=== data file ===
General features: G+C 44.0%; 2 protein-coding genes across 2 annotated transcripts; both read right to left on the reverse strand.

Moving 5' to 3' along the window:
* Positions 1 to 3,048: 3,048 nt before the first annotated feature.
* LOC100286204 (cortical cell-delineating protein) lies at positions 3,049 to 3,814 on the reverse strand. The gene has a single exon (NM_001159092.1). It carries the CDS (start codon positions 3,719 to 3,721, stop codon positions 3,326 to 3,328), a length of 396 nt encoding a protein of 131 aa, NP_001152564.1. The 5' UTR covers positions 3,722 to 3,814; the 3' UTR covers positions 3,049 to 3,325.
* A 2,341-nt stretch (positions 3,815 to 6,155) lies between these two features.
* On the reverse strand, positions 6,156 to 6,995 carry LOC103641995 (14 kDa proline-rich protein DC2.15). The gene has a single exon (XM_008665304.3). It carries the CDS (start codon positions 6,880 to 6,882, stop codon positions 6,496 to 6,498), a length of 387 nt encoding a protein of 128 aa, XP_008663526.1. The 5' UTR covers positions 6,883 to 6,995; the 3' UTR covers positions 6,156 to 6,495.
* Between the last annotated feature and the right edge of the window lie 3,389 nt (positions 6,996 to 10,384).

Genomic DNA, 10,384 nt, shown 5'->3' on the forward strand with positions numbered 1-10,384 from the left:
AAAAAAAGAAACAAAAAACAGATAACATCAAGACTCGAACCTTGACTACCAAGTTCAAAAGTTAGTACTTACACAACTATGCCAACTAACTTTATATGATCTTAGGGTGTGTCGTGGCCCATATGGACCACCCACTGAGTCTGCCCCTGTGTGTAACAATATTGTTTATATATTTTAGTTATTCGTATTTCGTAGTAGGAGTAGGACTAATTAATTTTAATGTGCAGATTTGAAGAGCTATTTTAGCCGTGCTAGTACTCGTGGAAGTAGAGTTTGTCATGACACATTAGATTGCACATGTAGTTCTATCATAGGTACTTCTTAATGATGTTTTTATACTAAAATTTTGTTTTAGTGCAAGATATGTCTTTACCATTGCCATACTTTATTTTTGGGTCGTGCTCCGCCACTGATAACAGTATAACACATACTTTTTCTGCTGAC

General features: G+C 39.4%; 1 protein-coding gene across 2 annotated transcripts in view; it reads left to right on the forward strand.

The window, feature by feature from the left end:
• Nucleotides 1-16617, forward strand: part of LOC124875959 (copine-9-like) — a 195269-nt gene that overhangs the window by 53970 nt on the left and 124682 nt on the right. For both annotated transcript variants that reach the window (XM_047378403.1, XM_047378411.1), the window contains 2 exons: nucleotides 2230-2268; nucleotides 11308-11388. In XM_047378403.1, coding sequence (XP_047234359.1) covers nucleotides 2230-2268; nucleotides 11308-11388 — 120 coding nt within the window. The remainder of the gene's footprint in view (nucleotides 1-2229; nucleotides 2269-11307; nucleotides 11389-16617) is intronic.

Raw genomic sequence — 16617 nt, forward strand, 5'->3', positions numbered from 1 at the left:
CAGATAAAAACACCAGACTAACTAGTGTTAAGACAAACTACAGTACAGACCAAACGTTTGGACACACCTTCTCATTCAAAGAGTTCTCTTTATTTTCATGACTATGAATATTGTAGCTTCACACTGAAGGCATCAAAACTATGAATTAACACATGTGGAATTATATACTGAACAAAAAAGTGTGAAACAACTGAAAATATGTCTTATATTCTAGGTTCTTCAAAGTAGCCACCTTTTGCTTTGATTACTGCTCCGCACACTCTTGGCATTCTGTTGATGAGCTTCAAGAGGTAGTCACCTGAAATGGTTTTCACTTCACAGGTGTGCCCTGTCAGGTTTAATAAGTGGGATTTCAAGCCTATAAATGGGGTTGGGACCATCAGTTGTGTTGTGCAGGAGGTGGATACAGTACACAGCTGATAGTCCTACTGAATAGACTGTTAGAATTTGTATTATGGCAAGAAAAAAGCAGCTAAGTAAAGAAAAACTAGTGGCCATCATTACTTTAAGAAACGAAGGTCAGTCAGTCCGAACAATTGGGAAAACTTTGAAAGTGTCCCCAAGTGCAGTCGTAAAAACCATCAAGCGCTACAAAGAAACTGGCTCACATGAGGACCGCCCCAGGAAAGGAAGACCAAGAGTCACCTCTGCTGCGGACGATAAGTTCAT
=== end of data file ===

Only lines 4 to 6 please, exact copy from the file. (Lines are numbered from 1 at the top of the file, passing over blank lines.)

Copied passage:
* LOC100286204 (cortical cell-delineating protein) lies at positions 3,049 to 3,814 on the reverse strand. The gene has a single exon (NM_001159092.1). It carries the CDS (start codon positions 3,719 to 3,721, stop codon positions 3,326 to 3,328), a length of 396 nt encoding a protein of 131 aa, NP_001152564.1. The 5' UTR covers positions 3,722 to 3,814; the 3' UTR covers positions 3,049 to 3,325.
* A 2,341-nt stretch (positions 3,815 to 6,155) lies between these two features.
* On the reverse strand, positions 6,156 to 6,995 carry LOC103641995 (14 kDa proline-rich protein DC2.15). The gene has a single exon (XM_008665304.3). It carries the CDS (start codon positions 6,880 to 6,882, stop codon positions 6,496 to 6,498), a length of 387 nt encoding a protein of 128 aa, XP_008663526.1. The 5' UTR covers positions 6,883 to 6,995; the 3' UTR covers positions 6,156 to 6,495.